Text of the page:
LUDZIDZINI ROYAL VILLAGE, Swaziland (Reuters) – More than 50,000 bare-breasted virgins vied to become the King of Swaziland’s 13th wife on Monday in a ceremony which critics say ill befits a country with the world’s highest HIV/AIDS rate.
King Mswati III, sub-Saharan Africa’s last absolute monarch, arrived dressed in a leopard-skin loincloth to watch the Reed Dance ceremony, which he has used since 1999 to pluck new brides from the girls dressed in little more than beaded mini-skirts.
Wielding machetes and singing tributes to the king and queen mother, also known as the Great She-Elephant, the girls danced around the royal stadium in the hope of catching the eye of the 37-year-old monarch.
“I want to live a nice life, have money, be rich, have a BMW and cellphone,” said one dancer, 16-year-old Zodwa Mamba, who wore a traditional brightly coloured tasselled scarf.
Critics say Mswati, who has courted controversy for his lavish lifestyle while two thirds of his subjects live in abject poverty, sets a bad example by encouraging polygamy and teenage sex in a country where 40 percent of adults live with HIV.
Some say the Reed Dance, traditionally meant to celebrate womanhood and virginity, has become little more than a showcase for the king’s young would-be brides.
“The Reed Dance has been abused for one man’s personal satisfaction,” Mario Masuku, leader of the banned opposition party, told Reuters. “The king has a passion for young women and opulence.”
But many Swazis say the young monarch has a right to do as he pleases, defending his penchant for young brides as Swazi tradition and arguing that ceremonies like the Reed Dance, which this year drew a record 50,000 maidens, cement national identity.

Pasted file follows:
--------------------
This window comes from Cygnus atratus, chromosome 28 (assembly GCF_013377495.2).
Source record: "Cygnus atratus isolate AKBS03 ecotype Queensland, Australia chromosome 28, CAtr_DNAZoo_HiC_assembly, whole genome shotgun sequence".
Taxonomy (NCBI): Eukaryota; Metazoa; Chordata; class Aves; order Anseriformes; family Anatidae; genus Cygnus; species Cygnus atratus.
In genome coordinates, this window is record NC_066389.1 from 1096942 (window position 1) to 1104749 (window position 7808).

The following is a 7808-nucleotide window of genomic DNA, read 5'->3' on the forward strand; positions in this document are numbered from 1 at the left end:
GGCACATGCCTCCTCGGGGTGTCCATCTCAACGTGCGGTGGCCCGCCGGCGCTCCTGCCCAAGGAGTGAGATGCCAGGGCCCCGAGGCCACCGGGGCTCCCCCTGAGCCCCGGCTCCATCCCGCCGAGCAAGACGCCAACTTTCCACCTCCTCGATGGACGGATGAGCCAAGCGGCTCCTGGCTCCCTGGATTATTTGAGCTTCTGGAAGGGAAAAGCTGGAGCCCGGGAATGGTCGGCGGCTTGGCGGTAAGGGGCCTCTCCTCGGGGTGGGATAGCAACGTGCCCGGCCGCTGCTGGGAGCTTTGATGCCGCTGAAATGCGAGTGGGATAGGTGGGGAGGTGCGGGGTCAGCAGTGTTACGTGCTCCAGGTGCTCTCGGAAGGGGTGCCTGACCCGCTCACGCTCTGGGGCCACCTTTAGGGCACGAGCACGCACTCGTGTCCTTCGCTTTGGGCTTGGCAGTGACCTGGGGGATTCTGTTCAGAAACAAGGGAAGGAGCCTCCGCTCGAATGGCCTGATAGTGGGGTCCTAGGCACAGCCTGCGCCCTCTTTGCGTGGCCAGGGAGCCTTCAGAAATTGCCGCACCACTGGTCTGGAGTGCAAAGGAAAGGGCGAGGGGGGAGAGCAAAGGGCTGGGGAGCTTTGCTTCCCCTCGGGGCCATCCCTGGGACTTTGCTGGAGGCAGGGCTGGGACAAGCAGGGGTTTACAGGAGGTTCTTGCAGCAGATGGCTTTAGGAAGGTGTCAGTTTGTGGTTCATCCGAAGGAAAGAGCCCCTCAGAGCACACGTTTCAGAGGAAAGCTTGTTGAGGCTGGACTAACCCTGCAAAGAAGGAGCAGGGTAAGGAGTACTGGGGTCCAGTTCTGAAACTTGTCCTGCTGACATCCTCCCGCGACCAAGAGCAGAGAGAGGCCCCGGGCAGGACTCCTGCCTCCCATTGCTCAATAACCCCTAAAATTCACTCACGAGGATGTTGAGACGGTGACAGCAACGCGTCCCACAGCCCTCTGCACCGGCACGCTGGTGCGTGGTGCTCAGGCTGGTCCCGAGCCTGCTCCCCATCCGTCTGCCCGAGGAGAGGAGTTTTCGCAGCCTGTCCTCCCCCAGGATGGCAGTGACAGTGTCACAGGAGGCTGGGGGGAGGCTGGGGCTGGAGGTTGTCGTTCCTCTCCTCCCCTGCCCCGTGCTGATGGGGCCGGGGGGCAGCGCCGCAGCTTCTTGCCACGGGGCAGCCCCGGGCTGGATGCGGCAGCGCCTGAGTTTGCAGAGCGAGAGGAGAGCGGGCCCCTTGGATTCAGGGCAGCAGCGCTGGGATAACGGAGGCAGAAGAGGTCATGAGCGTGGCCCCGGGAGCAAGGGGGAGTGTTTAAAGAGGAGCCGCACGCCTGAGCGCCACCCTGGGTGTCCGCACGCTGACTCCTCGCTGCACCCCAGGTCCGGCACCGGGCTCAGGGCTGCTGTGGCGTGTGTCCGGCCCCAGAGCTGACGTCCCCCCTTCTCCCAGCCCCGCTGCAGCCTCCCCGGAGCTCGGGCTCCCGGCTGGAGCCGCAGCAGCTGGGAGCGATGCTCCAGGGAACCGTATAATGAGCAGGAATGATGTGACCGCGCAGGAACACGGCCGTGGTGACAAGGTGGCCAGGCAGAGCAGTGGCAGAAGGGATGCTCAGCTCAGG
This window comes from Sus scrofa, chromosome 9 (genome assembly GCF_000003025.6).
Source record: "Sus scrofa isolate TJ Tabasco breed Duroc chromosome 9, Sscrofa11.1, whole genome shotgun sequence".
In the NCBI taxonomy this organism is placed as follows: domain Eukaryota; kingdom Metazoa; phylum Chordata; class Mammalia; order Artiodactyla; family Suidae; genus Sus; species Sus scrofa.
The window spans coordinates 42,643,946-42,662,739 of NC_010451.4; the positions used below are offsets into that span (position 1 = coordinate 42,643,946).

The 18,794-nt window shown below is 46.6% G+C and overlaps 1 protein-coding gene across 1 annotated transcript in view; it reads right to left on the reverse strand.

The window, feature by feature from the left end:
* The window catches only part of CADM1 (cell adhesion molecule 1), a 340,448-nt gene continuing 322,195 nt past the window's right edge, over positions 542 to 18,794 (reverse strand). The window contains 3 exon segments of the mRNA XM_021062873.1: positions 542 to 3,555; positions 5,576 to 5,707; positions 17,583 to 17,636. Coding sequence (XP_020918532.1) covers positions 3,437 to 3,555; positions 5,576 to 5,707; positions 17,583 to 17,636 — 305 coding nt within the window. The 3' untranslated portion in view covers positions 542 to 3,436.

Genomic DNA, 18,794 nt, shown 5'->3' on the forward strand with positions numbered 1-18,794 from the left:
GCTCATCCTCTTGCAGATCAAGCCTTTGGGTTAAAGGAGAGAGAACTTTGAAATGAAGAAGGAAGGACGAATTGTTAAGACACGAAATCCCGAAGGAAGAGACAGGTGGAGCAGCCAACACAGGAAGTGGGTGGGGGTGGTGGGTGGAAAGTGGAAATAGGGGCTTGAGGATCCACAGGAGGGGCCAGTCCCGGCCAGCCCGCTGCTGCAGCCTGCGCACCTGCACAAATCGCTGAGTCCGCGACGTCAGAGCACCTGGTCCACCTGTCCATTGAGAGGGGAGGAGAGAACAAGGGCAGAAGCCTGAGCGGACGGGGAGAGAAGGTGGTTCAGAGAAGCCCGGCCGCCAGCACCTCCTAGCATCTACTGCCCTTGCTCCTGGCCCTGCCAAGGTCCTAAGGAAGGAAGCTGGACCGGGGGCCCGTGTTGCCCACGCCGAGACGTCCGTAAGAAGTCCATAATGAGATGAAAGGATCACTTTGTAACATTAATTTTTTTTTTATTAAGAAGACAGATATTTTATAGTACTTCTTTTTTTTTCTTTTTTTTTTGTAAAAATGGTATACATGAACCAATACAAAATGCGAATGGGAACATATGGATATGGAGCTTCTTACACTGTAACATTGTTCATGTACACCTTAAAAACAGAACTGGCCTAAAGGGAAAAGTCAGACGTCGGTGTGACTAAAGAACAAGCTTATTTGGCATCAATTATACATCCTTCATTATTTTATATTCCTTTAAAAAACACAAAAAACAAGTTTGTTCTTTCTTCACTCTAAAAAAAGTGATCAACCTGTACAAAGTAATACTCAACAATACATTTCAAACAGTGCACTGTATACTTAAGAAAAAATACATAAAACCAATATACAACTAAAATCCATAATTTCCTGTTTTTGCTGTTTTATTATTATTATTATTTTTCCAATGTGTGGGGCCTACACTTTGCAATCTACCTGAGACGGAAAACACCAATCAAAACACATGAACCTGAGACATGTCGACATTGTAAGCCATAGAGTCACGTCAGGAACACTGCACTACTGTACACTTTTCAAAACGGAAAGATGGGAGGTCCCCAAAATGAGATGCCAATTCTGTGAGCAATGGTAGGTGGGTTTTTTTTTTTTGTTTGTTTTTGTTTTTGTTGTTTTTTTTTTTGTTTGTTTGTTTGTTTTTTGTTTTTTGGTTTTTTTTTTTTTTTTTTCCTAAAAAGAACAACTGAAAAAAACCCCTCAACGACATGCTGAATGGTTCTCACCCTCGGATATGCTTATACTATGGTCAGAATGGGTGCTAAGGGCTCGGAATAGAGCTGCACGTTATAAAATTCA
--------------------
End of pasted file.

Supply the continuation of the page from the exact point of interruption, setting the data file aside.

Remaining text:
“The king takes a wife whenever he wants and that’s the way it is. This is our culture and we will never change,” said Tsandzile Ndluva, 21, another dancer.
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Many maidens, who come from villages across the country, dream of joining the king’s wives who each have their own palace and BMW car. But others were scared catching the royal eye could curtail their freedom and force them into a polygamous marriage.
“Marriage is about love, not money,” said trainee police officer Patience Dlamini, who jazzed up her traditional outfit with a fake diamond necklace. “This thing of many wives is not good, how does he satisfy them all?”
The king has also drawn censure from rights groups and the international community for entrenching a ban on political parties in the nation of 1 million people squashed between South Africa and Mozambique.
But despite criticism of Mswati abroad, Masuku’s outlawed People’s United Democratic Movement (PUDEMO) has failed to muster much support at home, partly because many ordinary people back the king and ceremonies like the Reed Dance as symbols of national identity.
Monday’s ceremony was the culmination of a week of preparations, which included the lifting of a royal ban on sex with virgins, decreed in 2001 to help rein in HIV.
Days after reviving the ancient ban, Mswati in 2001, married a virgin and fined himself one cow. Last week he lifted the five-year ban a year early, ordering thousands of maidens to throw off chastity scarves worn to ward of preying men.
“What the king did by taking another wife was not good, because he was meant to keep virginity,” said 20-year-old Zanele Dlamini, a health worker who chose not to join in the dance. “He is not a good leader because multiple wives can spread HIV.”
Palace officials said that if the king did select a new wife at Monday’s dance, the announcement would not be made immediately.
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